The word “Ahmadi” was hardly even used during the debate in Parliament. We prefer to call the Ahmadis “Qadianis,” meaning from Qadian. Ahmadis consider the word derogatory, which is why we use it.
I got a call a few months ago from my family who still lives in my ancestral village in Punjab. A stranger had come asking about me, I was told. He claimed to be my friend from school. While I was still trying to put a forgotten face to the name, my relative asked, “Is your friend a Qadiani?” I suddenly remembered the boy from my school who was indeed a friend and happened to be Ahmadi. I asked the relative, “How did you know he was a Qadiani?” The reply shouldn’t have shocked me, but it did. “I have an inbuilt Qadiani detector. I can always smell them.”
I wanted to remind my relative that when I was a kid and he was a young man, all his best friends were Ahmadis and I had seen him locked in our bathroom smoking his first cigarette with those infidels. But then I remembered the slap.
It must have been around 1974. I was about nine years old and was taking my Quran lessons. My teacher was gentle. At the time, protesters in the bazaars were asking shoppers not to go to Ahmadi-owned shops. I asked my teacher who the Ahmadis were, and he patiently explained that they were heretics, because they challenged the notion that Muhammad was Islam’s last prophet. I said, even if they are heretics, does Islam say we can’t buy stuff from their shops? The slap was full and hard.
As I grew up, Ahmadis went from being treated as zealous reformist Muslims to non-Muslims to kafir, or heretics — worse even than Hindus or Jews. In the mid-1980s, a decade after Ahmadis were declared non-Muslims, another set of laws forbade them to act like Muslims.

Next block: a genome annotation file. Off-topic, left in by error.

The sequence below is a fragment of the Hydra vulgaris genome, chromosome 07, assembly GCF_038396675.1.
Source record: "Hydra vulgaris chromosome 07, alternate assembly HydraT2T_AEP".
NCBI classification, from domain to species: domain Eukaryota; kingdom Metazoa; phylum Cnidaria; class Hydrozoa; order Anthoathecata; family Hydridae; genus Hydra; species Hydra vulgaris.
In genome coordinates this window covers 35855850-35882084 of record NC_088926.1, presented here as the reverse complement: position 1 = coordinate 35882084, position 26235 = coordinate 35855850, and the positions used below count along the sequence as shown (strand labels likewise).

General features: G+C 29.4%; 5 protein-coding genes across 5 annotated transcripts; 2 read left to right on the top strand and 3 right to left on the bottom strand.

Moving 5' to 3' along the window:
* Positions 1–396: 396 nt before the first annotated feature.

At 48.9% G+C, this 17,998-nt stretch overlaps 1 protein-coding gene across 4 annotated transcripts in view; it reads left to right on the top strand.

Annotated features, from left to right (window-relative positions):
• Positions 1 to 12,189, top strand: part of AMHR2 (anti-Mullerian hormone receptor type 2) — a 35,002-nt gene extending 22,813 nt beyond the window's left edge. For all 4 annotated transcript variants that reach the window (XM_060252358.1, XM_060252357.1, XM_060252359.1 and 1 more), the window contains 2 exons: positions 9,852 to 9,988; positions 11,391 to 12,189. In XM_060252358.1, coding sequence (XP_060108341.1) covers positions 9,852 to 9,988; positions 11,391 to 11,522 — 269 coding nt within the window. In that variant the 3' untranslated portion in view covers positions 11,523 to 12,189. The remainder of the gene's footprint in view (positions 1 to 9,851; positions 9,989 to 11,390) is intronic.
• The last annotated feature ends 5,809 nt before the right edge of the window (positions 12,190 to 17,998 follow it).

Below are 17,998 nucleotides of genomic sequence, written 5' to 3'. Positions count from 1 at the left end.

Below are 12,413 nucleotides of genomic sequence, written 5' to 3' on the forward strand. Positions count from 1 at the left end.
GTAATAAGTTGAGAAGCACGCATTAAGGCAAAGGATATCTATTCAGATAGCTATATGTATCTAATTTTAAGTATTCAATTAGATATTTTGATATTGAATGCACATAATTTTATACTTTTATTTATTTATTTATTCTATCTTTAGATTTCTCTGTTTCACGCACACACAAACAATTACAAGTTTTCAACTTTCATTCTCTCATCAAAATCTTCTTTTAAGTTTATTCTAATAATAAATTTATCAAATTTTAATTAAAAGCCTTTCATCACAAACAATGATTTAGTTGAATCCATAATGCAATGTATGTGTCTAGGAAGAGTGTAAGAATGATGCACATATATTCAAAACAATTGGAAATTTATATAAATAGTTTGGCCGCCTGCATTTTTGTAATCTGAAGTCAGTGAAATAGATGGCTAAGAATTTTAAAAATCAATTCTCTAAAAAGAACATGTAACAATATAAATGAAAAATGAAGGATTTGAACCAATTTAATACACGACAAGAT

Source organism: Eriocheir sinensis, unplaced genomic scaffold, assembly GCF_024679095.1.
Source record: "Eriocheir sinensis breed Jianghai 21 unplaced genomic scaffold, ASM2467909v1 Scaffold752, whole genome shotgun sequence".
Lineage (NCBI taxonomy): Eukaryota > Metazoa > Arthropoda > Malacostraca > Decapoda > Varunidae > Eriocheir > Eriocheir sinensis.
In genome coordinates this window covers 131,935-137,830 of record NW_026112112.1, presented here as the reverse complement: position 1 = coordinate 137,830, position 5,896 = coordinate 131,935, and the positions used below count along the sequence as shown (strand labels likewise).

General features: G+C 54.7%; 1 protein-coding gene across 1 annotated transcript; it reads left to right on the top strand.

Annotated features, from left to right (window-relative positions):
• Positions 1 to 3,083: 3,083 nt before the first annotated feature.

This is the tricky bit, because Ahmadis insist on calling themselves Muslim and behave like Muslims. They pray in mosques, they call out the azaan at prayer time, they say “assalam alaikum,” they invoke Allah’s will or his mercy — and every time they do any of the above, they violate the law of the land. If they call their mosque a mosque, they become criminals. If they call their daily prayers namaz, as Muslims do, they risk imprisonment. Ahmadis have been charged with blasphemy for printing a verse of the Quran on wedding invitations.
Early this month, I saw Pakistan’s foreign minister, Khawaja Muhammad Asif, give an interview on television. He had just returned from a tour of the United States and had been accused of hobnobbing with Ahmadis while there. He was at pains to explain that he had never met an Ahmadi in his life. To prove his point, he said that once, while he was sitting in a restaurant in Islamabad, two boys came up to get a selfie with him. “I asked them, ‘I hope you are not Qadianis.’” The foreign minister and the show host shared a hearty laugh.
I called up my long-lost Ahmadi friend recently and the brief conversation that followed was full of blasphemies. He was acting all Muslim. “Assalam alaikum,” he greeted me. By the grace of Allah, he said, he still has a job. Sometimes, when people suspect him of being Ahmadi, he is thrown out of shops or business meetings. But Allah is kind, my friend insisted. His wife, a teacher of fashion design, still has a job at a university — though she doesn’t use the staff room because some people have become suspicious. The kids are doing well, thanks to Allah, but he has told them not to tell even their closest friends that they are Ahmadis.
He tried to make us both feel better: Thanks to Allah, it’s not as bad for us as it is for Shias. Look how many of them get killed for their beliefs.
Pakistan was essentially created to protect the religious and economic rights of Muslims who were a minority before India’s partition in 1947. But since the country’s inception, we have created new minorities and keep finding new ways to torment them.